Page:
FOODS COMMONLY USED
The highly sophisticated and varied cuisine of Armenia encompasses a wide and well-balanced combination of foods. Lamb and chicken are the favored meats, fresh chopped vegetables are often eaten as sal-ads, and vegetables are an important part of many one-dish meals. Soured or cultured milk and many types of fresh and aged cheeses are plentiful and eaten almost anytime with breads, fruits, nuts, or by themselves. Rice forms the basis of many pilafs and the filling of stuffed vegetables, while wheat is favored for breads of all kinds and cracked wheat (bulgur) is also used in many dishes. Refreshing yogurt and soured milk are consumed as beverages or snacks, wine often accompanies meals, especially parties, and brandy is taken for any reason.
MEALS AND CUSTOMS
Hospitality is a way of life and nothing is more enjoyed than inviting guests or wayfarers to partake of whatever food the family may have on hand. Whether the variety is wide or limited, somehow there is always enough to share. The women take great pride in preparing and serving the meals and usually hover in the background while the men feast and drink and merrily toast each other, the weather, the crops, the country, the world. Table service and manners are of secondary importance. Shared enjoyment is everything. Even when times are bad, and people have to survive only on bread and beans, these will be prepared in a variety of ways and served with the same joy as the most sumptuous meal.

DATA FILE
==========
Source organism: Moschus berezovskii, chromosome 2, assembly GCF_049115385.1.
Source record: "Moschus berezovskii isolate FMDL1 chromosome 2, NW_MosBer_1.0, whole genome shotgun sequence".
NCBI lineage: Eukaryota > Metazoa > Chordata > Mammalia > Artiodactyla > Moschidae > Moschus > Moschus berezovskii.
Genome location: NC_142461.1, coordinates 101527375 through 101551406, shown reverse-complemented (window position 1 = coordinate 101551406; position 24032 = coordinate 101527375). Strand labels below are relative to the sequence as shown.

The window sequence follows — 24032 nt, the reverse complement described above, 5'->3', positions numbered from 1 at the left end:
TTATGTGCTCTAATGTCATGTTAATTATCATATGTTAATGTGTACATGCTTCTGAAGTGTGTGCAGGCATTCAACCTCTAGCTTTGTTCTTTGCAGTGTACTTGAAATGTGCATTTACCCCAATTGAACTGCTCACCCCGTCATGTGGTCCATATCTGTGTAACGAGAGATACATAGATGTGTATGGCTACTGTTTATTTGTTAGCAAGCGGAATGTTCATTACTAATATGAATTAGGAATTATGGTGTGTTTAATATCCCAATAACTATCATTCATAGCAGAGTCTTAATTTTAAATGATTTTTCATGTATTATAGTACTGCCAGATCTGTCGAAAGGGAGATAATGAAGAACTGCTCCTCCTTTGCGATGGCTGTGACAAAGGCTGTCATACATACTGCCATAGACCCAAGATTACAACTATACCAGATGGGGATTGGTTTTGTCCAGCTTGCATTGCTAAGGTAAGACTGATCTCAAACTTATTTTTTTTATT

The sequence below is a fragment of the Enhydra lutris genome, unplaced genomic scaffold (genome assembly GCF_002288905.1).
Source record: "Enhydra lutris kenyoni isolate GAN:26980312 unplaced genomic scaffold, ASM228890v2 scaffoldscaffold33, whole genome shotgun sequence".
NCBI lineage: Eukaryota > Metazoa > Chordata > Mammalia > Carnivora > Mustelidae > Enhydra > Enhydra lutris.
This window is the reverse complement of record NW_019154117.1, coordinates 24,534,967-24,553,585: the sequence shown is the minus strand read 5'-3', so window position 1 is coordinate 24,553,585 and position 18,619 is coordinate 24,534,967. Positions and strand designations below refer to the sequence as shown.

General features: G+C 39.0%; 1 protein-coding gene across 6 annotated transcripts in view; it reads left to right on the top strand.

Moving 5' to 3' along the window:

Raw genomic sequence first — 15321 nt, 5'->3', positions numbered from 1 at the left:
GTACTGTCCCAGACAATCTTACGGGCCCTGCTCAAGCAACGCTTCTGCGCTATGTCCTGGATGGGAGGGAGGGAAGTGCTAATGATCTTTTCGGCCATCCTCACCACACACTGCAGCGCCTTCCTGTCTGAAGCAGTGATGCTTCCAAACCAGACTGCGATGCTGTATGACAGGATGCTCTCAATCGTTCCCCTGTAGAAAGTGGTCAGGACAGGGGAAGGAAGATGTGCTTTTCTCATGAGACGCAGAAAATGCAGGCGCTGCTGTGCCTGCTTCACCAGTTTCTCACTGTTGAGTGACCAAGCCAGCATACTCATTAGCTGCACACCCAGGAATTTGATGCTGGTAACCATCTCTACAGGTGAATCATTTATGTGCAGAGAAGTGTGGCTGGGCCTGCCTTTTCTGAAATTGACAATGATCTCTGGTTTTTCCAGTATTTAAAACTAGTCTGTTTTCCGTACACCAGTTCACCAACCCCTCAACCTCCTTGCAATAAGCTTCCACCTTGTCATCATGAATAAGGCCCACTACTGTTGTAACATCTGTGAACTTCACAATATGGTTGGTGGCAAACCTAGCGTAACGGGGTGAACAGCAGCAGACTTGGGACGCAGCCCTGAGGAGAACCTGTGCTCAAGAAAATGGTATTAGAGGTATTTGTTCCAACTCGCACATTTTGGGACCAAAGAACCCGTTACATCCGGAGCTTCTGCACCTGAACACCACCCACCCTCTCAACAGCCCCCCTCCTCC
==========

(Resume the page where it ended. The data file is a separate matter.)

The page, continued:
The general pattern of three meals a day prevails. Breakfast is a simple spread of cheese, olives, and bread with coffee. The noon meal is usually a hot vegetable or vegetable and meat casserole, while the largest meal, dinner, usually takes place in the evening between seven and eight o’clock. This meal customarily begins with the potent Raki and more recently with vodka, to be followed by nibbles of cheeses, various types of olives (black, green spiced, salted, etc.), or sometimes a chopped green salad or gently simmered soup. The meal continues with roasted meat, fish, or fowl, together with more vegetables (often served cooked and cold), rice or bulgur pilaf, a choice of wines or leban or yogurt, to be finished with a dessert of fresh or dried fruits, nuts, and cheeses. Occasionally coffee may conclude a special dinner. Snacks throughout the day will be nuts or toasted seeds to crunch and munch almost continually, sometimes a break of pastries and coffee or wine, if there are guests, or just a humble refreshment of leban and fruit.